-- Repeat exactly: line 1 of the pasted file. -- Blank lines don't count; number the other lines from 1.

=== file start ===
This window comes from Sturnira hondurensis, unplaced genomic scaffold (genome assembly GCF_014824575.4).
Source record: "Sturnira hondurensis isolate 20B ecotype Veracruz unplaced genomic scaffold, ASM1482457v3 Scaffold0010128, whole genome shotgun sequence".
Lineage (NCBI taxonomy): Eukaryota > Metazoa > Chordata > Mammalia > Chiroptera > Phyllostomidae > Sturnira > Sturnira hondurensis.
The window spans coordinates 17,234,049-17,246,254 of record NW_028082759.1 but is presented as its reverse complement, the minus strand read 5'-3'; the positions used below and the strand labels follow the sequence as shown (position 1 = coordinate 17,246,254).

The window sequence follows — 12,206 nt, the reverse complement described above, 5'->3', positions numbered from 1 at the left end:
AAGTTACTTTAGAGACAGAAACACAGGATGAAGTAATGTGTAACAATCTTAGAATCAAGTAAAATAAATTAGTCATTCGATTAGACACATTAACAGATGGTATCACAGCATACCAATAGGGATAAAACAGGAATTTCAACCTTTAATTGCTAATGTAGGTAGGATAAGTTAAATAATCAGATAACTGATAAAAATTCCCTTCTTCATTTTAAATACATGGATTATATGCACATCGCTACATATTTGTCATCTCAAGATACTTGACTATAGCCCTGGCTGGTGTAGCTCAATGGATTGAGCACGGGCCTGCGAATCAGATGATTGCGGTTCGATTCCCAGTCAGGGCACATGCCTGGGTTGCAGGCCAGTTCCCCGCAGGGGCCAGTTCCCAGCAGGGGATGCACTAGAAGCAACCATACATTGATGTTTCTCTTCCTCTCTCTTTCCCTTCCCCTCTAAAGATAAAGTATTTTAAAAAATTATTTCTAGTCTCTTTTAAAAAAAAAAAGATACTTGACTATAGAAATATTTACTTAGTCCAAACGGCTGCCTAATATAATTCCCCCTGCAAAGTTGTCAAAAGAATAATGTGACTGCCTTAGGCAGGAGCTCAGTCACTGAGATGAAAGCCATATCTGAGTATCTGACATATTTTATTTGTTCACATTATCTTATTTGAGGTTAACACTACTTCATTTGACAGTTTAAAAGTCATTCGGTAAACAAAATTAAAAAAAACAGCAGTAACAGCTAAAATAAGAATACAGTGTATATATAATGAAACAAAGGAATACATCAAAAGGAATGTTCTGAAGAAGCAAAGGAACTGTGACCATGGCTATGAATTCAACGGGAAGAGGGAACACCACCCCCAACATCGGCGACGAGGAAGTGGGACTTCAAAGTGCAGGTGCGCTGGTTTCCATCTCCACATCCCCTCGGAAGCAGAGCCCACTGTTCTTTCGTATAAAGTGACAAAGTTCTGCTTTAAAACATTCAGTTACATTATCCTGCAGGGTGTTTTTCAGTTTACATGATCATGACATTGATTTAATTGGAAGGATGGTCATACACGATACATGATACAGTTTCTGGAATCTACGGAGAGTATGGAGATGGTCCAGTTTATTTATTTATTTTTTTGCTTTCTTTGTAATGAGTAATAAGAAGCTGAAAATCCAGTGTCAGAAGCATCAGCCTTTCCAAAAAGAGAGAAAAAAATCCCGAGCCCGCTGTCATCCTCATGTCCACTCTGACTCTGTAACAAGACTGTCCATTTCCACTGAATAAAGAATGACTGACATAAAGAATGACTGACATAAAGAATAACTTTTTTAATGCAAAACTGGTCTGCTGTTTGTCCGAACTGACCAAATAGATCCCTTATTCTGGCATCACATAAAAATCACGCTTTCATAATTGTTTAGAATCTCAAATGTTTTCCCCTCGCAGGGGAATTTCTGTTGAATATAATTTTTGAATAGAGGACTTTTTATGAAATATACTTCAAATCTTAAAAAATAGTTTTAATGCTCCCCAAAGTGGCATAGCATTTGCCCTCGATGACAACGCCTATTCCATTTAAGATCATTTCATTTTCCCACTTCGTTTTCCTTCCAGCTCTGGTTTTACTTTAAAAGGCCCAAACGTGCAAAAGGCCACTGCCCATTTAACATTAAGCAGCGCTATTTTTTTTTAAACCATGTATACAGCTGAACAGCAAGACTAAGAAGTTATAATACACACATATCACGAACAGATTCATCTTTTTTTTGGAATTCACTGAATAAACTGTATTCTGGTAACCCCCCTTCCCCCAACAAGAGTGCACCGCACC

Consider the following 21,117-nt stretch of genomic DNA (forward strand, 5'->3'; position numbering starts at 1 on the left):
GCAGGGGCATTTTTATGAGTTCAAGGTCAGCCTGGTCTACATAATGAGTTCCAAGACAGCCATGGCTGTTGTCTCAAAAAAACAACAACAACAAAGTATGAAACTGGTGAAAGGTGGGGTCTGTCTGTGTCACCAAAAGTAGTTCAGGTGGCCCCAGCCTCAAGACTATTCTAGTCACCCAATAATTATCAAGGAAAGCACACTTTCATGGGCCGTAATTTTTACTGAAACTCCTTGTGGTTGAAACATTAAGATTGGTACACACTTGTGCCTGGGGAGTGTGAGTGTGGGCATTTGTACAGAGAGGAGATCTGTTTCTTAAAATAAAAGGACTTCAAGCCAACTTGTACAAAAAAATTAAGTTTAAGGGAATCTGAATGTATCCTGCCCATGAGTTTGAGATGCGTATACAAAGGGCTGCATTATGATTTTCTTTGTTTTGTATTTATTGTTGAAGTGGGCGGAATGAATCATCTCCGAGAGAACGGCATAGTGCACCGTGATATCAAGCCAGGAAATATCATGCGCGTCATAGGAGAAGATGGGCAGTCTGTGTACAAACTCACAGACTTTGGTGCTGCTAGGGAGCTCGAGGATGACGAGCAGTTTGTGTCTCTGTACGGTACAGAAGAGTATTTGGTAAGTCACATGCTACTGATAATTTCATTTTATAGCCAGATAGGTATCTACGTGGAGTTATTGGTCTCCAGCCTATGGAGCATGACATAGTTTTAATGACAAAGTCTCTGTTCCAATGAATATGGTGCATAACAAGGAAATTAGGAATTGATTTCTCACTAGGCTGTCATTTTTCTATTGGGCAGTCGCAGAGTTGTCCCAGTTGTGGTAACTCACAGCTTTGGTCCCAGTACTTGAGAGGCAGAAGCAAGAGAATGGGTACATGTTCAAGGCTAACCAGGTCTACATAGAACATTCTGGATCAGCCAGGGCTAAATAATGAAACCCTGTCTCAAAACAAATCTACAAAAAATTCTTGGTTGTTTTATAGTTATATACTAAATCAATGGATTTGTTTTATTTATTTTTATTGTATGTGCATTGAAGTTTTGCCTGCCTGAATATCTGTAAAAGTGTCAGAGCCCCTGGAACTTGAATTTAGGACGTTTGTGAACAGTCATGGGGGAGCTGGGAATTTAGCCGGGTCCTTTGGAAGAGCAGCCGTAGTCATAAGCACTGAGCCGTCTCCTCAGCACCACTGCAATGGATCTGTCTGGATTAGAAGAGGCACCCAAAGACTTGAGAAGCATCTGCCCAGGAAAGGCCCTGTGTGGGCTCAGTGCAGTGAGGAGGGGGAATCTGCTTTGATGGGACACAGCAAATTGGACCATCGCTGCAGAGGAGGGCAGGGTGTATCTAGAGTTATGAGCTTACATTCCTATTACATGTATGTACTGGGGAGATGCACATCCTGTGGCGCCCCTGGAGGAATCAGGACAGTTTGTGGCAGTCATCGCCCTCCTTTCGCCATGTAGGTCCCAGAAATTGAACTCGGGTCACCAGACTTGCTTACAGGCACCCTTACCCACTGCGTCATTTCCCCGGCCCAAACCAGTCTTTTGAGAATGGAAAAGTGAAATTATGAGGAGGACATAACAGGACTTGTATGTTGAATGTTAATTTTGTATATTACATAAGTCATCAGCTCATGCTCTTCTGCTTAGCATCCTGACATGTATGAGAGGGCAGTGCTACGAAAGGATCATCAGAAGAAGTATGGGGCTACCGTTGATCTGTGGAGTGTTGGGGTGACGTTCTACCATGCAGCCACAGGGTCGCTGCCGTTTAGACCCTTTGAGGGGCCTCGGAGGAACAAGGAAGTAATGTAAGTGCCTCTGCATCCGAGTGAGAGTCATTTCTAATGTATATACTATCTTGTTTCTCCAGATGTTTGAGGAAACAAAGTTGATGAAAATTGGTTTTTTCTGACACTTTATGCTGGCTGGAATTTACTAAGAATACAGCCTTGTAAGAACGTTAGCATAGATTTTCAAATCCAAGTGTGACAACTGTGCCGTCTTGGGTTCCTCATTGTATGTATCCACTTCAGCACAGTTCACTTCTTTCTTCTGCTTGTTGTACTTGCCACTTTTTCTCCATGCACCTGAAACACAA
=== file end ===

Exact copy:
This window comes from Sturnira hondurensis, unplaced genomic scaffold (genome assembly GCF_014824575.4).